Aggravated Assault

The offence of Aggravated Assault is in section 24 of the Summary Offences Act 1966 in Victoria. The offence is an assault committed in company or where kicking or weapons are involved.

Have the Police accused you of Aggravated Assault? Our experienced criminal defence lawyers can arrange a confidential conference with you to answer your important questions.

We are criminal lawyers who specialise in criminal defence work and have dealt with many cases of Aggravated Assault.

Police interview

It is important that you receive legal advice before speaking with Police. We can advise you about what should be said during a Police interview. You may want to know – should I make a statement to Police? Should I attend a Police interview? Do I need to give my DNA? Will the Police leave me alone if I explain my side of the story? Will I be remanded?

If the Police want to speak with you about an allegation of Aggravated Assault, speak with one of our experienced lawyers first. Anything you tell the Police without advice can make running a defence in Court more difficult later on.

Our lawyers can also attend the Police station with you if you feel more comfortable having someone on your side.

Pleading not guilty

We are defence lawyers who specialise in assaults and we can devise a case strategy for you. We have in-house counsels who run our contested hearings and trials who can get involved from the beginning if you are accused of Aggravated Assault.

In a case like this, you want a lawyer who is going to consider – Is there relevant CCTV footage? Is there DNA evidence? Are there people who the Police have not spoken to who can shed some light on this case? Is there exonerating evidence which needs to be preserved?

The answer to these questions can lead to a charge of Aggravated Assault being withdrawn before the contested hearing or an acquittal.

We believe it is very important for our clients to understand what they are facing. Preparing a case strategy early will increase the chances of this charge being withdrawn or leading to an acquittal.

Pleading guilty

If you are pleading guilty to Aggravated Assault, we can advise you how to prepare your plea to get the possible outcome in Court. We will help you to arrange reports and documents that will help avoid a prison sentence. Call us and discuss how to get the best result.


Sentencing outcomes in the higher courts of VictoriaSentencing Statistics Pie Chart for Assault With Weapon or Instrument in the Higher Courts Between 2016 and 2021Sentencing outcomes in the Magistrates’ Courts of VictoriaSentencing Statistics Pie Chart for Assault With Weapon or Instrument in the Magistrates' Court Between 2018 and 2021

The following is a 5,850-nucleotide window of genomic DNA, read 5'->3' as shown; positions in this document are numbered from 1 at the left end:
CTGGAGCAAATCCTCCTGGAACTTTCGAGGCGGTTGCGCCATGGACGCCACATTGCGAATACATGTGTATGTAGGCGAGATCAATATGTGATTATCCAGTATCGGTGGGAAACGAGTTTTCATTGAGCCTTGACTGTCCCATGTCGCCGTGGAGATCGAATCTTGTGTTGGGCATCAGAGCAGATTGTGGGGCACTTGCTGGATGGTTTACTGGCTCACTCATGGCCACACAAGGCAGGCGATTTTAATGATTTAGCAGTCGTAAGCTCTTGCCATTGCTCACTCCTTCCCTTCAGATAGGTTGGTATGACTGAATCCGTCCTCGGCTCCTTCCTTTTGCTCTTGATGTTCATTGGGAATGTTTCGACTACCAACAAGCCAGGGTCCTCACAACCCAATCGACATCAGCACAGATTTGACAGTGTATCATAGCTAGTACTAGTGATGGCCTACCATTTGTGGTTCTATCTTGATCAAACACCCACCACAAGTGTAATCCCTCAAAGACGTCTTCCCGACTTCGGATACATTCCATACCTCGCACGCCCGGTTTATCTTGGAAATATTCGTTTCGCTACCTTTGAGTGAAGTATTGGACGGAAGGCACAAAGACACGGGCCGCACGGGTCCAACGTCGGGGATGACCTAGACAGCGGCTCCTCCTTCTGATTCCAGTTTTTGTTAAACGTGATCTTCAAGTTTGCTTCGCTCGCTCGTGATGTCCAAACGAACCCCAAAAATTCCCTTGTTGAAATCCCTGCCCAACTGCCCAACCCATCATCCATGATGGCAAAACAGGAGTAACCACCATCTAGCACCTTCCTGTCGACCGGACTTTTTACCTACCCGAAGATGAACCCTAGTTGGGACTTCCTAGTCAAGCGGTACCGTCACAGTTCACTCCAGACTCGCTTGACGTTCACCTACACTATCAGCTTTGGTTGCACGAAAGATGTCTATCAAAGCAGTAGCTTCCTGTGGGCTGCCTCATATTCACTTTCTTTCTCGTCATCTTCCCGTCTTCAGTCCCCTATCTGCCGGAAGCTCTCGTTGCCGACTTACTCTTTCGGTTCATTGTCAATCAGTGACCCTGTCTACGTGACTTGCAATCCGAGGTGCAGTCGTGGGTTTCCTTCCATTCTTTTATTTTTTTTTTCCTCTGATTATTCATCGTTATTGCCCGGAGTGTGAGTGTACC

Examples of Aggravated Assault
  • You get into an argument at a bar. You threateningly swing a pool cue at the other person and make contact with their leg.
  • You are confronted by two security guards in a shopping centre. You wave a knife at them to threaten them.

In one case, one of our clients was charged with 13 violent offences involving family violence and including Aggravated Assault. Our client wanted to plead guilty, so we helped him with his plea. After our discussions with the prosecution, our client pleaded guilty to 5 of the original 13 charges. The Magistrate imposed a fine without conviction.

Another of our clients was charged with several serious assault charges, including Aggravated Assault with a bat. We highlighted that our client was not involved in an extended episode of violence, that he had no criminal record and strenuous parenting responsibilities, and that he was remorseful. After discussions, the prosecution agreed to withdraw the original charges and our client entered a guilty plea to a charge of recklessly causing injury. He was fined without conviction.

Possible defences to an Aggravated Assault charge
  • Somebody else assaulted the victim.
  • You kicked someone or used a weapon in self defence.

There are other possible defences, depending on the circumstances surrounding the alleged offending. Each matter is unique and requires an individual approach and strategy.

Questions in cases like this
  • What actually happened? Was there a case of mistaken identity
  • Assaults often happen in heated situations witnesses memories of the true events are often wrong.
  • How can they prove the assault and aggravated circumstances?
  • Were you acting in self defence?
​Maximum penalty / Court that deals with this charge

Aggravated Assault (s24 of the Summary Offences Act 1966) has a maximum penalty of imprisonment for 2 years.

It is a charge which is generally heard in the Magistrates’ Court.

What can you be sentenced to for this charge?

A serious aggravated assault may mean you go to jail. Less serious incidents may mean a range of penalties from a fine to a Community Correction Order.

What is the legal definition of Aggravated Assault?

There are 2 kinds of Aggravated Assault in Victoria.

The first is when either a female, or a male under the age of 14, is assaulted. If a Magistrate thinks that the punishment for assault is too lenient in the circumstances, the Magistrate may hold that the assault is aggravated.

The Second kind of Aggravated Assault is assault done by more than one person, or by kicking or using a weapon.


The section that covers this offence is section 24 of the Summary Offences Act 1966.

Elements of the offence

An accused may be found guilty of Aggravated Assault if the Prosecution prove the following elements beyond reasonable doubt.

The accused who was in company with any other person or persons assaulted another person; or
The accused assaulted another person by kicking or by using any weapon; or
The accused committed assault or battery of such an aggravated nature (in the opinion of the court) that it cannot sufficiently be punished under the section for Common Assault.

Case Studies
Other Important Resources